The president of Belarus has responded to German criticisms of his government’s human rights record and accusations of a dictatorship in the land-locked European state by saying it is ‘better to be a dictator than gay’.
Alexander Lukashenko has been described as the “last dictator in Europe” before but his latest comment comes after Germany’s gay Foreign Minister criticised his eighteen-year rule and recalled the German ambassador from Minsk.
Guido Westerwelle is Germany’s first openly gay foreign minister and was the country’s Vice Chancellor from 2009 to 2011.
After criticising Lukashenko’s human rights record, the Belarusian leader hit back at his sexuality, telling local news agency Belta: “At the forefront there are two types of politicians [...] one lives in Warsaw, another in Berlin.”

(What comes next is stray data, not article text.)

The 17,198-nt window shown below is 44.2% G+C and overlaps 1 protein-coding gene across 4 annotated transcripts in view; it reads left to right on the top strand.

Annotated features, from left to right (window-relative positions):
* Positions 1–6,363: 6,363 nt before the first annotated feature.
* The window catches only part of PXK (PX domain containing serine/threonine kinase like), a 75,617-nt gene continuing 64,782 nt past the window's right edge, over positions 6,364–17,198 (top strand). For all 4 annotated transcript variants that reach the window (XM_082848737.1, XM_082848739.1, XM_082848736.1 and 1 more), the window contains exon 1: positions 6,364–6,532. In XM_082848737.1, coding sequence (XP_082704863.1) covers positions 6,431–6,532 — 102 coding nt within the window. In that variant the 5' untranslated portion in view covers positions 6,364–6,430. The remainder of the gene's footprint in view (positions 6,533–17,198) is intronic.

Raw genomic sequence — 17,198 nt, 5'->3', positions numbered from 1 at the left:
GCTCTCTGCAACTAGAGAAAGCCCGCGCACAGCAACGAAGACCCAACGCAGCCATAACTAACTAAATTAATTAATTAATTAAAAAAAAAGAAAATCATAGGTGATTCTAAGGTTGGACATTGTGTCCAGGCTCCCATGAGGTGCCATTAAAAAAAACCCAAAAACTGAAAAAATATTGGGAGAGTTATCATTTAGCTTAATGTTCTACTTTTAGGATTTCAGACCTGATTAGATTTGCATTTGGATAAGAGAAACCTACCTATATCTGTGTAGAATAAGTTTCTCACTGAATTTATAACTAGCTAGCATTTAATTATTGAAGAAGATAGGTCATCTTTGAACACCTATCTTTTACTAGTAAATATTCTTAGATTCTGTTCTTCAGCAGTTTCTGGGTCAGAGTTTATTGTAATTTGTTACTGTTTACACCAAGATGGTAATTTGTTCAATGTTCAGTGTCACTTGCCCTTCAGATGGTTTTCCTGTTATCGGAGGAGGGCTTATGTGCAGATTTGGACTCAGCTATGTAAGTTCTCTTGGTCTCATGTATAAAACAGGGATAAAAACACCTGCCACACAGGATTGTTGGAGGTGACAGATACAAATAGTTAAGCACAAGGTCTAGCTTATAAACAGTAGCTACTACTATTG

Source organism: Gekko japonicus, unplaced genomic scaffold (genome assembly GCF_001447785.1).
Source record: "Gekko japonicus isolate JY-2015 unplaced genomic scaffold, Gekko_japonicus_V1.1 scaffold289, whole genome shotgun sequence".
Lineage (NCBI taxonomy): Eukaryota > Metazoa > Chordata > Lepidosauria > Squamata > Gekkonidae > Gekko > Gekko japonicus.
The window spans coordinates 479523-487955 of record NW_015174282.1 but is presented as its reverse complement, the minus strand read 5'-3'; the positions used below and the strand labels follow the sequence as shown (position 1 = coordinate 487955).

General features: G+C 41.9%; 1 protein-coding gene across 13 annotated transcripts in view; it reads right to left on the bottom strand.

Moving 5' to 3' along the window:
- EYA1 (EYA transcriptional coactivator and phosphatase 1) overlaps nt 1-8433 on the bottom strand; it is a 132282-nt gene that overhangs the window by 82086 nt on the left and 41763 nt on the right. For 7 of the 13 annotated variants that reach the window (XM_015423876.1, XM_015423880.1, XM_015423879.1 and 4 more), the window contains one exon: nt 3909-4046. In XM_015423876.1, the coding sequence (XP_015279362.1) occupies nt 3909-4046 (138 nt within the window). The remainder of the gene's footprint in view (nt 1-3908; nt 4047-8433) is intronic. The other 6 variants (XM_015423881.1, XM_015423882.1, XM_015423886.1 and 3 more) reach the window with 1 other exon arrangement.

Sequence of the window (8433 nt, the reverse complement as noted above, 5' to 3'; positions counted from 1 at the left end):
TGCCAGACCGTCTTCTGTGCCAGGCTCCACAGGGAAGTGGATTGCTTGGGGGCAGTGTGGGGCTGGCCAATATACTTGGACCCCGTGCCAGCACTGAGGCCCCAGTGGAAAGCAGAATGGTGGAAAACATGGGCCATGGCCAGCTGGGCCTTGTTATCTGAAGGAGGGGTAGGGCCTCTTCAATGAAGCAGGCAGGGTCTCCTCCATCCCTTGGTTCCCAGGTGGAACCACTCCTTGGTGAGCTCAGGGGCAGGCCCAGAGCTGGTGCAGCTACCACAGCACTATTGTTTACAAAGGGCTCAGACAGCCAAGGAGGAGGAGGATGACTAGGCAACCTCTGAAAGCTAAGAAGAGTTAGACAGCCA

“Whoever was shouting about dictatorship there [...] when I heard that, I thought: it’s better to be a dictator than gay.”
Under Lukashenko’s direction, Belarus has revoked term limits for its presidents. He won 80% of the vote in the widely criticised 2010 elections.
Homosexuality was decriminalised in 1994 but there are little protections for gays in terms of partnerships and discrimination law or hate crimes.
Lukashenko said last year he did not “like gays”.